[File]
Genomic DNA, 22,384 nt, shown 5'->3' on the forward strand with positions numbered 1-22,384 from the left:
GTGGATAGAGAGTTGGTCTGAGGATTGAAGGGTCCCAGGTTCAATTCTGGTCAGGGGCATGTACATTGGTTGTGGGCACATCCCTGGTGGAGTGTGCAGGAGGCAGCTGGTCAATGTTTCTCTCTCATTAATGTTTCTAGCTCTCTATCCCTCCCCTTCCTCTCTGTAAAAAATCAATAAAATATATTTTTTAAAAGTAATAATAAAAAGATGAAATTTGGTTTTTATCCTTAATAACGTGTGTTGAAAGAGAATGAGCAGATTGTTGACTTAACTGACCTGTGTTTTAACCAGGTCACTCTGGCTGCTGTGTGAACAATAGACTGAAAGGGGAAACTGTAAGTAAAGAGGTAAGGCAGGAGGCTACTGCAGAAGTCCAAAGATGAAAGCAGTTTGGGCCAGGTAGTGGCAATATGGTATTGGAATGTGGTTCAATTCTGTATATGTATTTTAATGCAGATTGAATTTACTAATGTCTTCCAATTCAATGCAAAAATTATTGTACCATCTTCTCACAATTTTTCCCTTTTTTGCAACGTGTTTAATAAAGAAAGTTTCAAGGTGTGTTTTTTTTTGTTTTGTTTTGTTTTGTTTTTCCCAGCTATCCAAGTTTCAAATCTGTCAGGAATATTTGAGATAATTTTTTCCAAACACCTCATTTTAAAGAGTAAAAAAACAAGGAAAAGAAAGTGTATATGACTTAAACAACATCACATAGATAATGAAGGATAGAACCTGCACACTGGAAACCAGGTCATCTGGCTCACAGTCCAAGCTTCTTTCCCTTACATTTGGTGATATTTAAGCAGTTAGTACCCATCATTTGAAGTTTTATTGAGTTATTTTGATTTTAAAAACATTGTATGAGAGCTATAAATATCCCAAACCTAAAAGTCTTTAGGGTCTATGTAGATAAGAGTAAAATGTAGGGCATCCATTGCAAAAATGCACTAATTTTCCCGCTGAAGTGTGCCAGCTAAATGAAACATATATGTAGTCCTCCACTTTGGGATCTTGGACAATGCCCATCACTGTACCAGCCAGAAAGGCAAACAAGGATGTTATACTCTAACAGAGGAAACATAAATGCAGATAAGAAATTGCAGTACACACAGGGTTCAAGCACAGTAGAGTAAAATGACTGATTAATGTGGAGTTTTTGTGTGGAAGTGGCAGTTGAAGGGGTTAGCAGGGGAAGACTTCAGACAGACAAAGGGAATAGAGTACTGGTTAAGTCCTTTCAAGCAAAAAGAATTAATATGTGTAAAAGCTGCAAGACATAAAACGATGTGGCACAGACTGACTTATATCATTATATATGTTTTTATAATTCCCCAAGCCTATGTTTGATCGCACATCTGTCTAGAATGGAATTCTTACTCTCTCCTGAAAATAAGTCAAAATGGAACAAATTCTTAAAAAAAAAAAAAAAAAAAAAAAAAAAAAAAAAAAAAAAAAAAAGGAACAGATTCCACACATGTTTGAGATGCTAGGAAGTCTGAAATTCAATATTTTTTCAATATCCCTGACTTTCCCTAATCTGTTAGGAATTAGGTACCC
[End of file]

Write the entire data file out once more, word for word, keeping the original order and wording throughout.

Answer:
Genomic DNA, 22,384 nt, shown 5'->3' on the forward strand with positions numbered 1-22,384 from the left:
GTGGATAGAGAGTTGGTCTGAGGATTGAAGGGTCCCAGGTTCAATTCTGGTCAGGGGCATGTACATTGGTTGTGGGCACATCCCTGGTGGAGTGTGCAGGAGGCAGCTGGTCAATGTTTCTCTCTCATTAATGTTTCTAGCTCTCTATCCCTCCCCTTCCTCTCTGTAAAAAATCAATAAAATATATTTTTTAAAAGTAATAATAAAAAGATGAAATTTGGTTTTTATCCTTAATAACGTGTGTTGAAAGAGAATGAGCAGATTGTTGACTTAACTGACCTGTGTTTTAACCAGGTCACTCTGGCTGCTGTGTGAACAATAGACTGAAAGGGGAAACTGTAAGTAAAGAGGTAAGGCAGGAGGCTACTGCAGAAGTCCAAAGATGAAAGCAGTTTGGGCCAGGTAGTGGCAATATGGTATTGGAATGTGGTTCAATTCTGTATATGTATTTTAATGCAGATTGAATTTACTAATGTCTTCCAATTCAATGCAAAAATTATTGTACCATCTTCTCACAATTTTTCCCTTTTTTGCAACGTGTTTAATAAAGAAAGTTTCAAGGTGTGTTTTTTTTTGTTTTGTTTTGTTTTGTTTTTCCCAGCTATCCAAGTTTCAAATCTGTCAGGAATATTTGAGATAATTTTTTCCAAACACCTCATTTTAAAGAGTAAAAAAACAAGGAAAAGAAAGTGTATATGACTTAAACAACATCACATAGATAATGAAGGATAGAACCTGCACACTGGAAACCAGGTCATCTGGCTCACAGTCCAAGCTTCTTTCCCTTACATTTGGTGATATTTAAGCAGTTAGTACCCATCATTTGAAGTTTTATTGAGTTATTTTGATTTTAAAAACATTGTATGAGAGCTATAAATATCCCAAACCTAAAAGTCTTTAGGGTCTATGTAGATAAGAGTAAAATGTAGGGCATCCATTGCAAAAATGCACTAATTTTCCCGCTGAAGTGTGCCAGCTAAATGAAACATATATGTAGTCCTCCACTTTGGGATCTTGGACAATGCCCATCACTGTACCAGCCAGAAAGGCAAACAAGGATGTTATACTCTAACAGAGGAAACATAAATGCAGATAAGAAATTGCAGTACACACAGGGTTCAAGCACAGTAGAGTAAAATGACTGATTAATGTGGAGTTTTTGTGTGGAAGTGGCAGTTGAAGGGGTTAGCAGGGGAAGACTTCAGACAGACAAAGGGAATAGAGTACTGGTTAAGTCCTTTCAAGCAAAAAGAATTAATATGTGTAAAAGCTGCAAGACATAAAACGATGTGGCACAGACTGACTTATATCATTATATATGTTTTTATAATTCCCCAAGCCTATGTTTGATCGCACATCTGTCTAGAATGGAATTCTTACTCTCTCCTGAAAATAAGTCAAAATGGAACAAATTCTTAAAAAAAAAAAAAAAAAAAAAAAAAAAAAAAAAAAAAAAAAAAAGGAACAGATTCCACACATGTTTGAGATGCTAGGAAGTCTGAAATTCAATATTTTTTCAATATCCCTGACTTTCCCTAATCTGTTAGGAATTAGGTACCC